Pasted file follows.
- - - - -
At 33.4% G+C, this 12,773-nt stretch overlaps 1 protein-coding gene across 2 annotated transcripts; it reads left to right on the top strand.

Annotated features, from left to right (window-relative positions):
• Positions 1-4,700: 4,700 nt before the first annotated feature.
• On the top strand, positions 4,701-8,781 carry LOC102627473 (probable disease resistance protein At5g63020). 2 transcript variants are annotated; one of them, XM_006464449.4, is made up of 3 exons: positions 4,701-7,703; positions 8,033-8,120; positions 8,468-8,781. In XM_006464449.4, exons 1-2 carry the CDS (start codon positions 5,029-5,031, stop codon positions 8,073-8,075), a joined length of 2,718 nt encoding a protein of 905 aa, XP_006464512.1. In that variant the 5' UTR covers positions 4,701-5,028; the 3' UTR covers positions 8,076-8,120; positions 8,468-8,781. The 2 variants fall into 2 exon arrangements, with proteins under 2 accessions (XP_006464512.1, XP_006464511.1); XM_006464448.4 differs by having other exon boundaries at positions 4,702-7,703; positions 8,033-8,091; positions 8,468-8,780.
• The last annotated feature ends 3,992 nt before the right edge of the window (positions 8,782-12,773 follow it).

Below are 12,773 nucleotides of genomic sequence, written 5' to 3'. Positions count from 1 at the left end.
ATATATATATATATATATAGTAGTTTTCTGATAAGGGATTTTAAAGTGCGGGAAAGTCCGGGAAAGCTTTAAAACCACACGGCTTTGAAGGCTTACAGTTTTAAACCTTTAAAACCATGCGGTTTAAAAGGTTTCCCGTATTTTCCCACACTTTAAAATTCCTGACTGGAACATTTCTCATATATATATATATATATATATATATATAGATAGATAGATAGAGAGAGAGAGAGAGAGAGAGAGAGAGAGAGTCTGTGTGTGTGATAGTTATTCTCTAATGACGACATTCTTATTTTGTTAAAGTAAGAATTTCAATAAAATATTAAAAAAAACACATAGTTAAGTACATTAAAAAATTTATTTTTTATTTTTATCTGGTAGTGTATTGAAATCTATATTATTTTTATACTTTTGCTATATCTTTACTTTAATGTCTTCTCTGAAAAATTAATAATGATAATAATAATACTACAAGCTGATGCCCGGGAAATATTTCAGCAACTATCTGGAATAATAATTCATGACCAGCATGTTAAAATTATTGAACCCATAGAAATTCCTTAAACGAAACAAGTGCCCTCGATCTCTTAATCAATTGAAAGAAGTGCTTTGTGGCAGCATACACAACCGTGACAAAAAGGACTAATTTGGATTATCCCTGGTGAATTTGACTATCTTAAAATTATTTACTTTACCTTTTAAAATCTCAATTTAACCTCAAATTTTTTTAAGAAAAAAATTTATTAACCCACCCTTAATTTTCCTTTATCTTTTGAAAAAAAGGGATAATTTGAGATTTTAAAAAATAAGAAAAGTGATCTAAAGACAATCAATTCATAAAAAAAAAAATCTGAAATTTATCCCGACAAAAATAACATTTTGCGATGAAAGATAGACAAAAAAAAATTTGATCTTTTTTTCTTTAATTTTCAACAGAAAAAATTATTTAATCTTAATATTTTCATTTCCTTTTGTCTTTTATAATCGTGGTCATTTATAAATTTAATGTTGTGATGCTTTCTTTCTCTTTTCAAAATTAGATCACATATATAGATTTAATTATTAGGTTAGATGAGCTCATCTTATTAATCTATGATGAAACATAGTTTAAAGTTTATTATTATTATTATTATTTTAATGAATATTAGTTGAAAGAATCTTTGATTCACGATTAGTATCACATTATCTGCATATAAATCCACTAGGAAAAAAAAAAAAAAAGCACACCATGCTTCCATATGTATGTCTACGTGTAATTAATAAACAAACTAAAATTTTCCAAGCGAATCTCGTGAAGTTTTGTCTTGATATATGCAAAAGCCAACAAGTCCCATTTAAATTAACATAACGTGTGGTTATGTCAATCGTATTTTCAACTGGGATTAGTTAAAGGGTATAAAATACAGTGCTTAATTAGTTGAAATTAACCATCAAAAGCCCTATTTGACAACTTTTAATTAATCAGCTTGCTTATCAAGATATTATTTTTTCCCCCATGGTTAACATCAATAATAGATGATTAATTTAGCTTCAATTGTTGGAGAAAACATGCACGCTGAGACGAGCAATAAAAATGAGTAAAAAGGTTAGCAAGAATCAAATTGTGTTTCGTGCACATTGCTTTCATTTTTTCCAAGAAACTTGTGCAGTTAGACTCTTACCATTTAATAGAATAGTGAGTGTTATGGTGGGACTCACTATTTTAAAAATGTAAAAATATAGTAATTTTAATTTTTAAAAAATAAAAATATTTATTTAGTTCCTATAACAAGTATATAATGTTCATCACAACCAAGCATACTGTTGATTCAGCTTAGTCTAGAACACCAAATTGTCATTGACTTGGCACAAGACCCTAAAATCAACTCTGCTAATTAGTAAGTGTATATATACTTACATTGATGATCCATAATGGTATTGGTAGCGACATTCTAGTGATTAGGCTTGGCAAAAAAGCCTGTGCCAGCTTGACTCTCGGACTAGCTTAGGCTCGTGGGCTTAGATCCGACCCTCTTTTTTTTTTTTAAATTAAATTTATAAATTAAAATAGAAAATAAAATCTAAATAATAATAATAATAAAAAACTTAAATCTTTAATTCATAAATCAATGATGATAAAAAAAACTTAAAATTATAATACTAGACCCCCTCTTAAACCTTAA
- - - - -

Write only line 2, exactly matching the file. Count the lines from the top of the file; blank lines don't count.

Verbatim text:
Annotated features, from left to right (window-relative positions):